Peggy holds her hands up, “You know I can’t understand you when you speak that fast.”
Angie huffs and hands over a notepad with her looping handwriting. Sometimes she’s too clever for her own good, Peggy thinks. Knowing that Peggy wouldn’t understand her at first.
Why was Howard Stark here? He said he was your cousin but he is a terrible liar. Is this because of your not a phone operator job?
Peggy stares and Angie flips the page for her.
I’m not stupid, Peggy.
Peggy laughs, “Of course you aren’t.” Peggy sighs and sits, “He’s an old friend from the war and he’s gotten himself into trouble. I’m trying to help, though he’s making it much harder to do.”
He’s just another fathead. She signs, this time slower.
“Yes. Yes he is.” Peggy sighs, “But when he isn’t being a moron, he’s a good man.”
How often is he not a moron?
Peggy barks out a laugh, “I’m sorry if he was rude to you.”
Angie shrugs. He mostly whined to himself about his manly charms not working.
Peggy laughs again and pulls Angie in for a hug.
Asking Angie to move in with her is simple and she beams when Peggy shows up to collect the rest of her things. Most of the residents stare as Peggy and Angie leave and pile their belongings into the car waiting outside in the rain.
When they arrive at the penthouse, Angie’s jaw drops as she stares at the building. She looks to Mr. Jarvis and then to Peggy, both of them nodding for her to take the first step inside.
“You’ll find Mr. Stark has installed a similar doorbell system that Miss Martinelli had in her old room. Each room has been equipped with it’s own system, and the main bell rings in key rooms.” He says, following the two women into kitchen where Angie’s eyes widen.
“You should say it again, let her read your lips Mr. Jarvis.” Peggy tells him, tapping Angie’s shoulder and pointing to Mr. Jarvis so he can repeat himself.
Angie nods and smiles when he points to the red light bulb in the center of the room.
Mr. Jarvis leaves them after he’s deposited their belongings in their chosen rooms. Peggy doesn’t tell them that she’s chosen the room next to Angie’s in case of an emergency. Or that she just wants to feel close to her.
She doesn’t realize that one of her worst nightmares is a very real possibility.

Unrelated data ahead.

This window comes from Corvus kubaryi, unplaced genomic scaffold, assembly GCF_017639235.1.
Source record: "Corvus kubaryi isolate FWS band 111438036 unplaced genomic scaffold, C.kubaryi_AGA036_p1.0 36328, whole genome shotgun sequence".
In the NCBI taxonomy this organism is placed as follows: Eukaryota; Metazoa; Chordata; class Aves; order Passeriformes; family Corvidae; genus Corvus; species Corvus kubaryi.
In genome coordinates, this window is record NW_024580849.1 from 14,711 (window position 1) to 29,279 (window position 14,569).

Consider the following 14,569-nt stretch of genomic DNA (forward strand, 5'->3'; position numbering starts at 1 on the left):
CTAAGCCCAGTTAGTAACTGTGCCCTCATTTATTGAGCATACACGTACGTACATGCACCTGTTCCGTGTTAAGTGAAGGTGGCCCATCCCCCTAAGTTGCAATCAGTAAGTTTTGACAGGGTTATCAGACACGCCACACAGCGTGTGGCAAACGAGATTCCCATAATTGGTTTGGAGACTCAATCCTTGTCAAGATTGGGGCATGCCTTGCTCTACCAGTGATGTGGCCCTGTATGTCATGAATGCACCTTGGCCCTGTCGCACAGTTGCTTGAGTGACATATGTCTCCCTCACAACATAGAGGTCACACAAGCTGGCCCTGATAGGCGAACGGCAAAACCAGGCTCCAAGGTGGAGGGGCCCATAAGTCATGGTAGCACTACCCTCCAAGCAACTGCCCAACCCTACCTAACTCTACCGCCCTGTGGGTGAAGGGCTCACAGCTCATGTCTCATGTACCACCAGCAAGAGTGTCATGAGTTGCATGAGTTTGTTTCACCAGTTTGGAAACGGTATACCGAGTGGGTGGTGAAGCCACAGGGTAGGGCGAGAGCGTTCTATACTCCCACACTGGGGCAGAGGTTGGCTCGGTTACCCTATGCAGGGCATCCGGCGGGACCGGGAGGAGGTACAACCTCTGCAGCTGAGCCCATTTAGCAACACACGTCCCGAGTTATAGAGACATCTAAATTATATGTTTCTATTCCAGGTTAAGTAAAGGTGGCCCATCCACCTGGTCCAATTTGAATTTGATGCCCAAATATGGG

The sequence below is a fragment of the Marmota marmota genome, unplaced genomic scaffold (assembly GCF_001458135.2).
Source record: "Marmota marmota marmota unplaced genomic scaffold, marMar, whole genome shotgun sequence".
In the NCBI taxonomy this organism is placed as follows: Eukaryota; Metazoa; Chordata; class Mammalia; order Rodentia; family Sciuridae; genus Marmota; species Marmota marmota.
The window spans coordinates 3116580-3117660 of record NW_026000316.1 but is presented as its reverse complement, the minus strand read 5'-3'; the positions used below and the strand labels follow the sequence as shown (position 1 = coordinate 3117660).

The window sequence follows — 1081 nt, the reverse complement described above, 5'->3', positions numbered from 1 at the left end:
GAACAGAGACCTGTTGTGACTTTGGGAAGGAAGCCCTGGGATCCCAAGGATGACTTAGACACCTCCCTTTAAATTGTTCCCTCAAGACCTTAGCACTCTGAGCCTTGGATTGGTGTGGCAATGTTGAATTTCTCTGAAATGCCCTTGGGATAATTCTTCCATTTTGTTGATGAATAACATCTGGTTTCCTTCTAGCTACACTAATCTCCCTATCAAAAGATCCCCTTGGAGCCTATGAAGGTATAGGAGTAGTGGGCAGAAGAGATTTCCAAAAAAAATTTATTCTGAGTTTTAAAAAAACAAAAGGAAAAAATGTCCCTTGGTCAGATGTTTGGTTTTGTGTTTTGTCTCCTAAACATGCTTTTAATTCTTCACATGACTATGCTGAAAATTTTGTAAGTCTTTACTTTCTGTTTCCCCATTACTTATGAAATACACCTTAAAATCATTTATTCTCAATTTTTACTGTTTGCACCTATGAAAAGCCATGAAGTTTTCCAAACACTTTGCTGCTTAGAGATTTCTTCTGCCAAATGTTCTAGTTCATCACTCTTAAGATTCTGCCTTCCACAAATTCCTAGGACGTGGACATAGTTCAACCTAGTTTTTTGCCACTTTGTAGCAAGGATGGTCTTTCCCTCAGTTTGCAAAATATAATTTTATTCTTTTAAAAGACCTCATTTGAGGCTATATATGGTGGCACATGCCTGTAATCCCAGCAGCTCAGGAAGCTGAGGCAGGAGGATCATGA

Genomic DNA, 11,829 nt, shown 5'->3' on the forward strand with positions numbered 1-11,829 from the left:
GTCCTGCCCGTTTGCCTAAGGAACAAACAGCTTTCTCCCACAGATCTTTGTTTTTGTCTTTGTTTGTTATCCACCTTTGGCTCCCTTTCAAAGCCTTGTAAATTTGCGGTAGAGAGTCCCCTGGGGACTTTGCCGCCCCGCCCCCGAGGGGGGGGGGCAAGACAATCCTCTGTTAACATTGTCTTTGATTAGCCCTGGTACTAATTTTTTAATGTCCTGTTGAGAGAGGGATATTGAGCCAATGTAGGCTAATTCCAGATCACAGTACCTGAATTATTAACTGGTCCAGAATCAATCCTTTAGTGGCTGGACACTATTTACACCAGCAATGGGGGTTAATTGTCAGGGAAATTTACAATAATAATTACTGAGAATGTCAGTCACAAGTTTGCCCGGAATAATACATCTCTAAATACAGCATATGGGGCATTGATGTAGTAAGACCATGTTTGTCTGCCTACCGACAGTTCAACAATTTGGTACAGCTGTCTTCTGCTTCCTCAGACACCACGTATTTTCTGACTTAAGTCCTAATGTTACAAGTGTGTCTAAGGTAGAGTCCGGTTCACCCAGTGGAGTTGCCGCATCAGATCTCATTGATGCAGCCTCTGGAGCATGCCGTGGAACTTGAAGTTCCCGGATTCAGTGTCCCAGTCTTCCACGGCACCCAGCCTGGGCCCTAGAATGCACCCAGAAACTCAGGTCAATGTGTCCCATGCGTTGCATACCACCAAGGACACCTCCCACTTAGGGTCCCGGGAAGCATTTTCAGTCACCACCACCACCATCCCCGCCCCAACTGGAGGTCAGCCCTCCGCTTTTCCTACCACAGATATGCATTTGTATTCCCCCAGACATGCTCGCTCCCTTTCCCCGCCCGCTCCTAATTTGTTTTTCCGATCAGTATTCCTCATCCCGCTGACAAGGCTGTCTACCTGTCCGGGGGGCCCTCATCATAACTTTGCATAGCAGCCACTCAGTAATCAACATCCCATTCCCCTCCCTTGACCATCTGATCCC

They settle into the apartment quickly. Peggy is always awake early, going through her morning routine before making her way to the kitchen for a cup of tea. Angie usually stumbles in a little later, hair mussed and eyes bright as she sets about making breakfast.
Peggy learns that Angie loves to cook, though she makes a mess of the kitchen when she does.
“How do you work out the timing?” Peggy signs with Angie correcting her slightly. Peggy still speaks as she signs, getting gentle corrections as she goes.
Smell, mostly. My Ma taught me and found I could smell it before she would show me the timer.
“Clever.” Peggy smiles.
What about you? Angie asks, mixing ingredients in a large bowl.
“I can boil just about anything.”
Angie scrunches her nose and shakes her head.
“I know, I know.” Peggy laughs. “How did I ever get on without you?”
Angie blushes, taking the pie dough out of the bowl to start rolling it out. She’s determined to make a savory pie for Peggy, though her first two resulted in dinners of cheese and crackers by the large fireplace in their favorite living room.
Peggy watches, wondering not for the first time how lucky she is for having Angie in her life. She’s been nothing but supportive in Peggy’s time between jobs. Offering to fill the hours with walks around the cooling city and bouncing ideas around for a new way for Peggy to use her not a phone operator skills.
The Project Rebirth files sit locked away in Peggy’s safe, she still doesn’t know how to tell Angie about their shared connection. How to tell Angie about her affections without either of them feeling the betrayal of Steve’s memory. He’d want them to be happy, Peggy tells herself.
She catches Angie watching her sometimes; while she reads the paper, while they sit by the fire sipping the wine Angie found in the large cellar. Whenever she’s caught, Angie blushes furiously and averts her eyes.
Peggy wishes that Steve had told her more about their shared childhood. She tries to remember anything he might have said about her.